5 Questions To Ask Your ERP Vendor Before Going-Live

We’ve talked a lot about the stages before an ERP implementation project begins, such as how to plan, assemble the right team, and gather support for the project. Those stages are the groundwork of a successful ERP implementation, but the time before and after the go-live date can make or break an implementation. How can you make sure that stage is executed successfully? Start by asking your ERP vendor the following questions:

1. How will the training be conducted?

Regardless how user-friendly a system is, every ERP implementation should allocate time for proper vendor conducted training. Hands-on training is invaluable for understanding how the system works for your specific case, and how different parts of the system connect together. The hands-on training may be supplemented with training material and videos, but those should be customized to cover customized features and aspects specific to your company and industry.


2. Have all the necessary performance tests been conducted?

Performance testing, or stress testing, of an ERP system before going live is necessary to validate the system’s readiness. This process should be started months before the actual go-live date, and it should be treated as a learning process. The issues that accumulate during testing should ideally be resolved before going live, but you should not disregard the option of postponing the go-live date in order to resolve them. The implementation team and the vendor often experience pressure from the executive team to go live as soon as possible in order to avoid exceeding the budget. However, sometimes a delay might cost only a fraction of the costs caused by unresolved issues that arise after going live.


3. Is the new ERP software aligned with the business’ objectives?

We have written in the past about the importance of knowing the needs and the long term goals of your business prior to selecting a ERP vendor. That is important for several reasons, but one of them is ensuring that the software fits your operational needs. Focus on the most important features that will drive your business forward and make sure they are up to par. For example, you can ask questions about usability of the software, meaning if a new business process can be created by a non-programmer, how is the data about your business (i.e. production, storage, sales, etc.) stored in the system and can you access it in real time.  Taking time to understand your operational needs and your business processes is critically important prior to starting an ERP implementation project. It is so  important that you should also ensure that the software is addressing your operational needs before going live.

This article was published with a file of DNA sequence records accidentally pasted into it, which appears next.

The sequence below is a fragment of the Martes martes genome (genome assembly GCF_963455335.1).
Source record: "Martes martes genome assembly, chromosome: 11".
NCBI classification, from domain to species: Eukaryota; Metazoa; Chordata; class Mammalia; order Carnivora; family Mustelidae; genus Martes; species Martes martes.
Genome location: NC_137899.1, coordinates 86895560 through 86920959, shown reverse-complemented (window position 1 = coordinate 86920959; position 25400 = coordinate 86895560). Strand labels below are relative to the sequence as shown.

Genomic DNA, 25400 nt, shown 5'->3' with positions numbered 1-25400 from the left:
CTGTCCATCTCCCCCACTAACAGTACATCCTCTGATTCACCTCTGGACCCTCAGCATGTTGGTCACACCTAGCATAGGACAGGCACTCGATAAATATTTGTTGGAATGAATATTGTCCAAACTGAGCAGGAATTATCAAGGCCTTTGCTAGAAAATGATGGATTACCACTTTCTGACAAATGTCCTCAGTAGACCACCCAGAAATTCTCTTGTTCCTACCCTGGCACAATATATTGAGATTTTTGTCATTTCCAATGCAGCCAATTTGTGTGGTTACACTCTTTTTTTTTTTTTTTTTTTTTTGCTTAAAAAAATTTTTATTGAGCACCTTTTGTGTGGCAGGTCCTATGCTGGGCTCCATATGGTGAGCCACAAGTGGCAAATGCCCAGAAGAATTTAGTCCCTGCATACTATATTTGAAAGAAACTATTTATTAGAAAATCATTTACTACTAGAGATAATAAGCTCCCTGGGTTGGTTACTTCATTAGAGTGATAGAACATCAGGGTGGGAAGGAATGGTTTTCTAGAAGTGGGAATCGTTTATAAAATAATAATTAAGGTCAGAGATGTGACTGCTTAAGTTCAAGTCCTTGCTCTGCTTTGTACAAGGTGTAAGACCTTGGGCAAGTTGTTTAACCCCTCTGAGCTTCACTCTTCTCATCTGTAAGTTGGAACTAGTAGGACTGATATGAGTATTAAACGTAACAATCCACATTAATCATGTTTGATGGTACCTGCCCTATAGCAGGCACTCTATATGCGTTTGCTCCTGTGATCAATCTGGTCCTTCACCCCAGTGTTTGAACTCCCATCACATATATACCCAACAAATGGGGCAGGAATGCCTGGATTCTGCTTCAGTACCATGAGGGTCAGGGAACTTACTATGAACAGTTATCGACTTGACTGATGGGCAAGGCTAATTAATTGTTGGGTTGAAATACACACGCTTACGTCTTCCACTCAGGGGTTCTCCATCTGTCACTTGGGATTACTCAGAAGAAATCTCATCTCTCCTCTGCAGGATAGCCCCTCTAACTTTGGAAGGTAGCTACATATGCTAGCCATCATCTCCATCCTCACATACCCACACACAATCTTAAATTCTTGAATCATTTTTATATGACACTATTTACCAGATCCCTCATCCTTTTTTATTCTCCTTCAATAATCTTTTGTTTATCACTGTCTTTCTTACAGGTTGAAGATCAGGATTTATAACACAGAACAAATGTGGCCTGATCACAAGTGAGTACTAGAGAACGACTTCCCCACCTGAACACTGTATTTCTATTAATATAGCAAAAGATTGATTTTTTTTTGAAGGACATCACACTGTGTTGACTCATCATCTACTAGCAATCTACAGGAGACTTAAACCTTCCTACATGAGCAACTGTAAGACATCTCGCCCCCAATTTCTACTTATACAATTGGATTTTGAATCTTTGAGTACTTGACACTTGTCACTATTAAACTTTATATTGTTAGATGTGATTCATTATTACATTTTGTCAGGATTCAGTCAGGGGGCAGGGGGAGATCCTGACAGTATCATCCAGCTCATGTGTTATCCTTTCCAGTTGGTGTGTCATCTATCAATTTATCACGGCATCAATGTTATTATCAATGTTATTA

4. What kind of support level is available?

The lack of a plan for how to deal with issues after go-live date is a sure way to fail with an ERP implementation. Your vendor should have a plan for how they are going to assist you with potential issues that arise after the go-live date. In addition to training, their specialist should be available to help the users as they start using the system. However, your company should also make sure there are super users, managers, and technical experts within the company who can help with issues.


5. Has enough data been imported?

Data import and conversion is one of the most time-consuming tasks in an ERP implementation, but it’s also one of the most important ones. In order to derive the most value from your new system, you need to make sure that enough data is migrated from the old system. Data migration process is a good reason to get rid of unnecessary data, and keep only what is needed for business and legal reasons. A standard procedure is to import three years of historical data into the new system, and keep the rest as a read-only copy for emergency purposes. This may, or may not, be applicable to your situation.

Key take aways

Before the go-live date of your new ERP system, you need to:

  • Ask for vendor conducted training that is tailored to your customized features and industry needs.
  • Makes sure all the necessary testing has been performed and all issues have been resolved. Remember, a delay is less costly than a production related issue.
  • Check in to see if all the top priority features are working.
  • Ensure adequate support for system users, both external and internal.
  • Import enough data and get rid of unnecessary data.


Should you have any questions about the issues in this blog post, please contact enterprise software attorney Marcus Harris at 312-263-0570.